How to Get on an IRS Payment Plan

An IRS installment agreement could make your tax debt manageable.

If you put off filing your tax return and owe the government money, you could be in hot water. You’ll not only get penalized for filing late, but you’ll also have to pay interest and penalties on the unpaid taxes you owe.

There are several IRS payment options and payment plans for you to pay your federal taxes over time if you miss the deadline. The best thing you can do is file and pay taxes on time to avoid paying stiff late penalties to the IRS.

Short-Term Tax Payment Plans

If you don’t have the money and can’t pay taxes due when you file but will be able to pay soon, you can apply for a short-term payment agreement with the IRS. Under a short-term payment agreement, the IRS can offer you an extension of up to 120 days to pay your tax debt. You will not have to pay a fee to enter into a full payment agreement, but your tax debt will accrue interest and penalties until you pay it off in full. You can apply online, by phone, by mail or in-person.

Fees

There is no setup fee for this plan, no matter what method you use to apply. You will not need to pay a fee if you make IRS payments via automatic transfer from your checking account, check or money order, but fees do apply if you pay with a debit or credit card. Make sure you have your bank routing number ready before scheduling your payment.

Forms

If you’re wondering how to set up a payment plan with the IRS, you can apply online using the Online Payment Agreement tool if you owe less than $100,000 in combined tax, penalties and interest. If you don’t qualify to apply online, you can apply by mail, phone or in-person using Form 9465 and Form 433-F. To apply by phone, call 800-829-1040, or the phone number that appears on your bill or notice.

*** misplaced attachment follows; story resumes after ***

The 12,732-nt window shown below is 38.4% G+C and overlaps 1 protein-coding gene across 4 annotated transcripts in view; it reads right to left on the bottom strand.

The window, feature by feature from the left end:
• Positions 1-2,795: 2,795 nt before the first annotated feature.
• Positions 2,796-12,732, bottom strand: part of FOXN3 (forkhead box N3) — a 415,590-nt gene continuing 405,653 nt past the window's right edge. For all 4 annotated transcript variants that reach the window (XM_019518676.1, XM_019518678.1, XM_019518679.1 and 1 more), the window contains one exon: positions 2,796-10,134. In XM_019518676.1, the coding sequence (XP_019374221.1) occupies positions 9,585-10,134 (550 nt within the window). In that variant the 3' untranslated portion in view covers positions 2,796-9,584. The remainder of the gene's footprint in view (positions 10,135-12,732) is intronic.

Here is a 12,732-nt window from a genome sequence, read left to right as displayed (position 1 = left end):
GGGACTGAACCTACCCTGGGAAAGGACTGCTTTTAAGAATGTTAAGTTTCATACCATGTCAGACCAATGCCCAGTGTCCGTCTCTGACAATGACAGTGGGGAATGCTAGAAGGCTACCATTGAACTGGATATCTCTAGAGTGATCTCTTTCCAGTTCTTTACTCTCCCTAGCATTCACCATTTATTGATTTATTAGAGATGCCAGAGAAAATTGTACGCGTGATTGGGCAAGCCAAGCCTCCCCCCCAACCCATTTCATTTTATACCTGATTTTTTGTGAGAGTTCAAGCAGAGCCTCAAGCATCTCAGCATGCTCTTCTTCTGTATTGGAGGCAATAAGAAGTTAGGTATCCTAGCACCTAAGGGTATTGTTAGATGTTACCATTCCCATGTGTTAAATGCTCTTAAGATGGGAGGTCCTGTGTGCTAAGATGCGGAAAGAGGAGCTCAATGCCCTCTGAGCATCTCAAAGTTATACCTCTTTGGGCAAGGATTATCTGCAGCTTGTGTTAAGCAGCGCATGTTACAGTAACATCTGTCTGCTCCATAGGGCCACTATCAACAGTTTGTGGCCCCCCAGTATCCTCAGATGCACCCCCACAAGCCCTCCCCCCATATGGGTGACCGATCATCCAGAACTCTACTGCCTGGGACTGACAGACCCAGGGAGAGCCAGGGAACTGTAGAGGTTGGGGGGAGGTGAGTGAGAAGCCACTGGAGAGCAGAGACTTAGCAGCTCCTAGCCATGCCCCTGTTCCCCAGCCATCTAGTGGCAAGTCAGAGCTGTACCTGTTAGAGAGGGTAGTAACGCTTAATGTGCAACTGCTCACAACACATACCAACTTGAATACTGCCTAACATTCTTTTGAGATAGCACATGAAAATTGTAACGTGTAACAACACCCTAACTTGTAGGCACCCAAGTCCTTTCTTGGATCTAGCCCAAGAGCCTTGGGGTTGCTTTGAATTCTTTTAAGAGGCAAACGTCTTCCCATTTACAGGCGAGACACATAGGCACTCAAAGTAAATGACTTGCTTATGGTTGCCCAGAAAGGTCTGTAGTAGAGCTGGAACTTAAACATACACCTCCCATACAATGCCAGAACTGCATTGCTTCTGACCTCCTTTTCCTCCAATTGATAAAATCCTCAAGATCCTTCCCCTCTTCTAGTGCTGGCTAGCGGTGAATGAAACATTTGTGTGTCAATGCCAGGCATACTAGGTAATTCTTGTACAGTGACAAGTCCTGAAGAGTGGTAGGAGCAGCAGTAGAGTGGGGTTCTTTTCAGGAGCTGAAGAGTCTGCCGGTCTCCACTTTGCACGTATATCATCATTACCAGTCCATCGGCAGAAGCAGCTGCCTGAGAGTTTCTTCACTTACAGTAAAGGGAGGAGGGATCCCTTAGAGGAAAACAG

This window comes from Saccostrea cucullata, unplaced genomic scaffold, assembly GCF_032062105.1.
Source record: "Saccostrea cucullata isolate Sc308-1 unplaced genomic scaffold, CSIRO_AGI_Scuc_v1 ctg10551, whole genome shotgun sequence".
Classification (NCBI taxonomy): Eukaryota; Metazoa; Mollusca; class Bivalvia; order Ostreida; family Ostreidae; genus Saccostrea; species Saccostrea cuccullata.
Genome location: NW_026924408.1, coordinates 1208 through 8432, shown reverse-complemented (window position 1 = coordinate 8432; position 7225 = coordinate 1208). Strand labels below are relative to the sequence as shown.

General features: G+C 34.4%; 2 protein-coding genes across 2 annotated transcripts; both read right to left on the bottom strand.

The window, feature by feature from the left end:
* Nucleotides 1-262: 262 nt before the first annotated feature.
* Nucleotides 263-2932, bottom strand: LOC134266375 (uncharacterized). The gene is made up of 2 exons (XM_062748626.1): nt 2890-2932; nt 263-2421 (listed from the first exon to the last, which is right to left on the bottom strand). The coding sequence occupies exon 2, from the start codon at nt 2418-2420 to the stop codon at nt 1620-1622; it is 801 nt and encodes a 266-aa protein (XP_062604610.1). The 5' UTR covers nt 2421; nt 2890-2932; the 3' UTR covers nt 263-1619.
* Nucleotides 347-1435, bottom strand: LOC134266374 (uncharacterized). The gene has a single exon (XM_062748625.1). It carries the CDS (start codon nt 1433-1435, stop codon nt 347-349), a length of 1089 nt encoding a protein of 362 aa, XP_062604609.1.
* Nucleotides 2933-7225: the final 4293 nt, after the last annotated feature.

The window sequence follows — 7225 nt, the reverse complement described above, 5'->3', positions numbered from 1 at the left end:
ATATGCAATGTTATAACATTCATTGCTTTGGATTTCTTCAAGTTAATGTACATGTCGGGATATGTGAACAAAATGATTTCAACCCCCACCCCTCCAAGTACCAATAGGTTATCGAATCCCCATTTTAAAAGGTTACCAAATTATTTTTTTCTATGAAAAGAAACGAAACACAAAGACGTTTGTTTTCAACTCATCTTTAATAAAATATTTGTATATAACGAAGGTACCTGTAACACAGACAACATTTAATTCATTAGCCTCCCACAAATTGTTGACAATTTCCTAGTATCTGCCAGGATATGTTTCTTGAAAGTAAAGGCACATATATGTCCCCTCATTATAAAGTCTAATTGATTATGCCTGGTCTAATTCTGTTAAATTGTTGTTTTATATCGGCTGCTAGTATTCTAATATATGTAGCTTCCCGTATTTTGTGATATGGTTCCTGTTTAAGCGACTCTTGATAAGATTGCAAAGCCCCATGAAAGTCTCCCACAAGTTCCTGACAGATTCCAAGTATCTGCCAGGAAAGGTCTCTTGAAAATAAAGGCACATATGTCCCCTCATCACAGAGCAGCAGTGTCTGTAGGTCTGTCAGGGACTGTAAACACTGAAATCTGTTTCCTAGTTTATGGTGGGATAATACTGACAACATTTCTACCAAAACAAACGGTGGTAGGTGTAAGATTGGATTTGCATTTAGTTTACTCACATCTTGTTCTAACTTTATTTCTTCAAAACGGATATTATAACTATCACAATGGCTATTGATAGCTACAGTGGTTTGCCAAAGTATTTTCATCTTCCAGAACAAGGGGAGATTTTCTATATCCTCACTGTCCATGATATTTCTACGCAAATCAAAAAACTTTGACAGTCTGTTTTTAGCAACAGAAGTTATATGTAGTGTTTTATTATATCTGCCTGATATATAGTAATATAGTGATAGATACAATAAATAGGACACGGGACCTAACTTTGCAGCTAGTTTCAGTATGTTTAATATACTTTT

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IRS Installment Agreement

If you need more than 120 days to pay your tax bill, consider applying for an IRS installment payment plan — also known as a long-term payment plan. It’s convenient to apply and pay online, but you can also call the IRS or the number listed on your tax bill to apply, or apply by mail or in-person. Each set-up method comes with a different fee amount, so choose the method that is both convenient and affordable for you.

After you enter an installment agreement, any future IRS refund payment you are owed will be applied to your debt until it is paid off. If you owe less than $50,000, your IRS tax payment plan can spread the payments over the shorter of 72 months or the longest time the IRS has to collect the debt. If you owe between $50,000 and $100,000, your plan can spread the payments over the shorter of 84 months or the longest time the IRS has to collect the debt.

Learn: Is Taking Out Loans to Pay Off the IRS a Good Idea?

Fees

Here are the amounts you’ll have to pay for installment agreement fees:

  • Long-Term Installment Agreement With Direct Debit, Online Set-Up Fee: $31
  • Long-Term Installment Agreement With Direct Debit, Phone, Mail or In-Person Set-Up Fee: $107
  • Long-Term Installment Agreement With Any Other Payment Method, Online Set-Up Fee: $149
  • Long-Term Installment Agreement With Any Other Payment Method, Phone, Mail or In-Person Set-Up Fee: $225
  • Restructure or Reinstate a Payment Plan Set-Up Fee: $89

If you qualify for Low-Income Taxpayer Status, the fees for setting up a payment plan will be lower:

  • Long-Term Installment Agreement With Direct Debit Set-Up Fee: Fee waived
  • Long-Term Installment Agreement With Any Other Payment Method Set-Up Fee: $43, which might be reimbursed if certain conditions are met
  • Restructure or Reinstate a Payment Plan With Direct Debit Set-Up Fee: $0
  • Restructure or Reinstate a Payment Plan With Any Other Payment Method: $43, which might be reimbursed if certain conditions are met

In addition to the above fees, all individuals regardless of their income level will have to pay the accrued penalties and interest until the balance is paid in full.

Forms